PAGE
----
Migrants at Tel Aviv’s Levinsky Park 390.
(photo credit: Tamir Kalifa)
Those looking to prevent the deportation of South Sudanese citizens at the end
of the month are welcome to volunteer to be foster families for them, Interior
Minister Eli Yishai said on Wednesday.
“They are welcome to serve as
foster families for them. During my time as interior minister I have done and
will continue to do what I can to preserve Israel as a Jewish country,” Yishai
The Shas minister highlighted his efforts to complete the Sinai
border fence to stop the entry of infiltrators via Egypt and his work to ensure
funding for a detention facility in the Negev that will hold thousands of
illegal migrants from Africa.
Yishai said he would continue to work
toward “the deportation of infiltrators to their home countries.”
spokesman for Yishai said that while the minister made the comment
sarcastically, if an Israeli family did offer to serve as a foster family, the
ministry would consider allowing the adopted South Sudanese to stay in the
On Tuesday, 400 artists, authors and academics signed a letter
sent to the prime minister, in which they said, “We are appealing to the
sensitivity and moral and diplomatic responsibility of the leaders of the State
of Israel and asking you not to deport 700 natives of South Sudan, which would
subject them to war and hunger and disease.”
Returning them to South
Sudan would endanger their lives, the signatories wrote.
The letter was
signed by authors Amos Oz, David Grossman and A.B. Yehoshua, musician Yehudit
Ravitz and actor Moshe Ivgi, among others.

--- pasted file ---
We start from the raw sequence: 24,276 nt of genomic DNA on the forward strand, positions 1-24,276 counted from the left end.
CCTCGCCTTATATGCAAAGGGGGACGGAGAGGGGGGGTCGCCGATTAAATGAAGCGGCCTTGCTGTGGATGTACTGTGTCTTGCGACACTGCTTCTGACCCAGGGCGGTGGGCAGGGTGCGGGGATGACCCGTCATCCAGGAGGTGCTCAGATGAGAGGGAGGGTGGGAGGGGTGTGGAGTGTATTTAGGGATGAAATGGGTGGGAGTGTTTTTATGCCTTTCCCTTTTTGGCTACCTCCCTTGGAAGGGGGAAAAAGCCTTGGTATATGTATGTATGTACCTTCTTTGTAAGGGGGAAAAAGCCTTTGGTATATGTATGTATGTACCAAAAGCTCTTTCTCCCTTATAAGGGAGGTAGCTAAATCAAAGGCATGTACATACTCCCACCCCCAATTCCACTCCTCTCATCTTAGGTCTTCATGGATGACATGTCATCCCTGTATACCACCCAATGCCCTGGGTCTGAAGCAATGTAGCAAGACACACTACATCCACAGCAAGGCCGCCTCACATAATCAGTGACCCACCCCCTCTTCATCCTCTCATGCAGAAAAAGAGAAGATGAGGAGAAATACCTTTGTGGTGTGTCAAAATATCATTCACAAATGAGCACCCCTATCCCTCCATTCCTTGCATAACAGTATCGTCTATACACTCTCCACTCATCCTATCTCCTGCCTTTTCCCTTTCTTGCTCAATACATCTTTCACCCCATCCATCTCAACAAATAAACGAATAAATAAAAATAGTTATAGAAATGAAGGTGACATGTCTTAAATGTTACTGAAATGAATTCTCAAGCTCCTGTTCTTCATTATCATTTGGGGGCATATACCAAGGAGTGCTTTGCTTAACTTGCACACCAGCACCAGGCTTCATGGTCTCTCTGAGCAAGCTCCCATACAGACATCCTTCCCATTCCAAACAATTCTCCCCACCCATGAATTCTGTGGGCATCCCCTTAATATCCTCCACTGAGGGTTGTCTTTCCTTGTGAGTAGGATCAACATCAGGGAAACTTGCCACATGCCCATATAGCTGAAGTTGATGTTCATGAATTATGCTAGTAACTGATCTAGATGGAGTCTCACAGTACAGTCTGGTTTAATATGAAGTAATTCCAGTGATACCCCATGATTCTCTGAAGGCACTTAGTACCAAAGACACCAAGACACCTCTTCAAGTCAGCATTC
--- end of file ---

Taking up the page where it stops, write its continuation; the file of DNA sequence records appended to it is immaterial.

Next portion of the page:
On Sunday, a collection of
Israeli NGOs wrote a letter to Yishai, in which they called on the minister to
cancel a decision made in late January to deport all South Sudanese in Israel to
South Sudan after April 1.
The ministry said last month that the decision
to deport South Sudanese citizens was made due to the foundation of South Sudan
as an independent country last July.
Until April 1, South Sudanese in
Israel are eligible to receive 1,000 euros in cash per person to voluntarily
return home. After that date, the stipend will no longer be available and South
Sudanese face forced deportation. Those employing or sheltering them could be
subject to legal repercussions, the Interior Ministry’s Population, Immigration
and Borders Authority said last month.
The NGOs mentioned in their letter
a report compiled last month by Valerie Amos, emergency relief coordinator at
the UN Office for the Coordination of Humanitarian Affairs, in which, after a
trip to South Sudan, she said, “The situation in the country is extremely
precarious, and the risk of a dangerous decline is very real.”
letter, penned by the groups ASSAF – The Aid Organization for Refugees and
Asylum Seekers in Israel, the Hotline for Migrant Workers, the Association for
Civil Rights in Israel, Physicians for Human Rights – Israel and Amnesty
International Israel, among others, called on Yishai to cancel the deportations,
saying that returning to South Sudan at this time could seriously endanger the
lives of those returning.
The organizations called on Israel to follow
the example of other Western countries to continue group protection for South
Sudanese even though the country is now independent. Many of the South Sudanese
who face deportation are not sure if they qualify for South Sudanese
citizenship, as the country did not exist when they fled Sudan for Israel, the
The organizations called on Israel to allow South Sudanese to
stay in the country, at least until their country becomes more stable, or at
least until they can establish their right to citizenship there.
Saturday evening, supporters plan to hold a protest outside the Tel Aviv
Cinematheque, where they will call on the government to cancel the deportations.